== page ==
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The impact of private autonomous vehicles on vehicle ownership and unoccupied VMT generation
Different business models of AVs, including Shared AVs (SAVs) and Private AVs (PAVs), will lead to significantly different changes in regional vehicle inventory and Vehicle Miles Traveled (VMT). Most prior studies have already explored the impact of SAVs on vehicle ownership and VMT generation. Limited understanding has been gained regarding vehicle ownership reduction and unoccupied VMT generation potentials in the era of PAVs. Motivated by such research gap, this study develops models to examine how much vehicle ownership reduction can be achieved once private conventional vehicles are replaced by AVs and the spatial distribution of unoccupied VMT accompanied with the vehicle reduction. The models are implemented using travel survey and synthesized trip profile from Atlanta Metropolitan Area. The results show that more than 18% of the households can reduce vehicles, while maintaining the current travel patterns. This can be translated into a 9.5% reduction in private vehicles in the study region. Meanwhile, 29.8 unoccupied VMT will be induced per day per reduced vehicles. A majority of the unoccupied VMT will be loaded on interstate highways and expressways and the largest percentage inflation in VMT will occur on minor local roads. The results can provide implications for evolving trends in household vehicles uses and the location of dedicated AV lanes in the PAV dominated future.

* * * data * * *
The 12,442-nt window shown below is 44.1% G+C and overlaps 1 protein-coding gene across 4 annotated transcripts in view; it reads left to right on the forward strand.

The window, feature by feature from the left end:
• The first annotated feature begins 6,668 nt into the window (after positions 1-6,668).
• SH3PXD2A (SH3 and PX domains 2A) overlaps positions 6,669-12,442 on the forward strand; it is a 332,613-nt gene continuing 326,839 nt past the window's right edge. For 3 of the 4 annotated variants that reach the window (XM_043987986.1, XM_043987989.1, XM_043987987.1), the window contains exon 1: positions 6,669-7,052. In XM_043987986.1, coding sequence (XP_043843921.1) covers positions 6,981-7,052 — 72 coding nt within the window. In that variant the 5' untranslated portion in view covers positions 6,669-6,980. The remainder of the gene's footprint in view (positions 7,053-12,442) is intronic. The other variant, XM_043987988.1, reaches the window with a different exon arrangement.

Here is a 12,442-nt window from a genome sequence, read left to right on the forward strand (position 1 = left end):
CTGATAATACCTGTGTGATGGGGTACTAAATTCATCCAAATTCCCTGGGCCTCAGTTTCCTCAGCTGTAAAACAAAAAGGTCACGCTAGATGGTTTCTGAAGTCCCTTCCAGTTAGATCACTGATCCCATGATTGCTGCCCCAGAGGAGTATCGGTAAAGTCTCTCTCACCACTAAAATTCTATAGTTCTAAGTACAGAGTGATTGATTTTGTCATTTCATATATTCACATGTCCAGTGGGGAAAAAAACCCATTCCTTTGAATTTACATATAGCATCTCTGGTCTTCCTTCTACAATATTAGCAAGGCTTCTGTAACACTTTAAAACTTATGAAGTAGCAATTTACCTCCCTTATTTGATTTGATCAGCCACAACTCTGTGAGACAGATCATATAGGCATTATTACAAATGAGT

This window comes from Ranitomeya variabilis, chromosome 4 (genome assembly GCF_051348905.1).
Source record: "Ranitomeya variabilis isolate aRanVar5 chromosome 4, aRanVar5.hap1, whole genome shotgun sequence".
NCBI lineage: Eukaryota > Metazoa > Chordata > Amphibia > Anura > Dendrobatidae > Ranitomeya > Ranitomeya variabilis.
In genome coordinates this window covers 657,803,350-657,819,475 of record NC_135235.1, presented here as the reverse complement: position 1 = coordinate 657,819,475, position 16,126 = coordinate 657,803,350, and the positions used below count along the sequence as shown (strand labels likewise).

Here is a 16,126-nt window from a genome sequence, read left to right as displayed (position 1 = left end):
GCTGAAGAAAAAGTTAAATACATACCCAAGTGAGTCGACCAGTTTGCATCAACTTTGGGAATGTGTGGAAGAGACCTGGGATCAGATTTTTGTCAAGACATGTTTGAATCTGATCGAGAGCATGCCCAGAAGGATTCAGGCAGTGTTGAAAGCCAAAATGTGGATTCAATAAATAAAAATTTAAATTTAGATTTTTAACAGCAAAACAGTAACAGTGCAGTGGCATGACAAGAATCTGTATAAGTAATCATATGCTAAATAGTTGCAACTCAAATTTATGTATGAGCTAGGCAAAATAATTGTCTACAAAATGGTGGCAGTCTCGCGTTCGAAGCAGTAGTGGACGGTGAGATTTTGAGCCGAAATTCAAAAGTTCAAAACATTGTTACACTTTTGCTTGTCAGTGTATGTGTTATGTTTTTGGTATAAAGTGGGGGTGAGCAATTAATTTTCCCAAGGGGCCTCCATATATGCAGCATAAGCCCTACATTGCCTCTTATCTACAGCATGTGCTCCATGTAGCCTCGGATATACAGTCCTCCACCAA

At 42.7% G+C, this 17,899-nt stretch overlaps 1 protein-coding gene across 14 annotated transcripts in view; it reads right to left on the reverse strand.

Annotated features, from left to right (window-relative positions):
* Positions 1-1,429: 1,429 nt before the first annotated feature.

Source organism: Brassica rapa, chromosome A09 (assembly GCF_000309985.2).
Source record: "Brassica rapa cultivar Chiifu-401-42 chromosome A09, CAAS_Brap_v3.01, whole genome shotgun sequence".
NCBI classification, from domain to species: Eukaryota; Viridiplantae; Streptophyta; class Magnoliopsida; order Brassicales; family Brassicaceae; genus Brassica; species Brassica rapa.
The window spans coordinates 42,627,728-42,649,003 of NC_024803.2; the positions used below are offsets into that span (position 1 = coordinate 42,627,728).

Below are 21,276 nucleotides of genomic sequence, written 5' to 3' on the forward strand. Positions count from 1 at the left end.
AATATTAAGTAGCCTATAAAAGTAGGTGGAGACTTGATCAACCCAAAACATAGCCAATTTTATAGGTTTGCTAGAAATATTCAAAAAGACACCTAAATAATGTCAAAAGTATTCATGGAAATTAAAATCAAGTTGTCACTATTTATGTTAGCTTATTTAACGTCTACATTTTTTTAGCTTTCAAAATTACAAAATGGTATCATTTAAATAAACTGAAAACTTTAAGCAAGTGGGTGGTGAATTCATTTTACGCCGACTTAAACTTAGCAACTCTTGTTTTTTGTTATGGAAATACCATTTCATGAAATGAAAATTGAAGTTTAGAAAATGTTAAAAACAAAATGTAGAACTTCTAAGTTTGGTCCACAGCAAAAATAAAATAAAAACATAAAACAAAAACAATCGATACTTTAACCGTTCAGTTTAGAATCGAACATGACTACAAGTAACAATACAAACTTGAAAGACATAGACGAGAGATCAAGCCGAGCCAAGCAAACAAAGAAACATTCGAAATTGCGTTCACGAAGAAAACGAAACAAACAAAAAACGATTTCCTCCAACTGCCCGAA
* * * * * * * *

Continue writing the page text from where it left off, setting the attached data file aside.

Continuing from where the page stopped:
Approximately 18.3% of the households in the weighted survey have the potential to reduce vehicle ownership even if they maintain the current travel schedule.
Households with different socioeconomic features are more likely to benefit from PAVs. Families with higher income and home owners (rather than renters) have more potential to reduce vehicle ownership.
Households will generate more unoccupied VMT during the vehicle relocation process.
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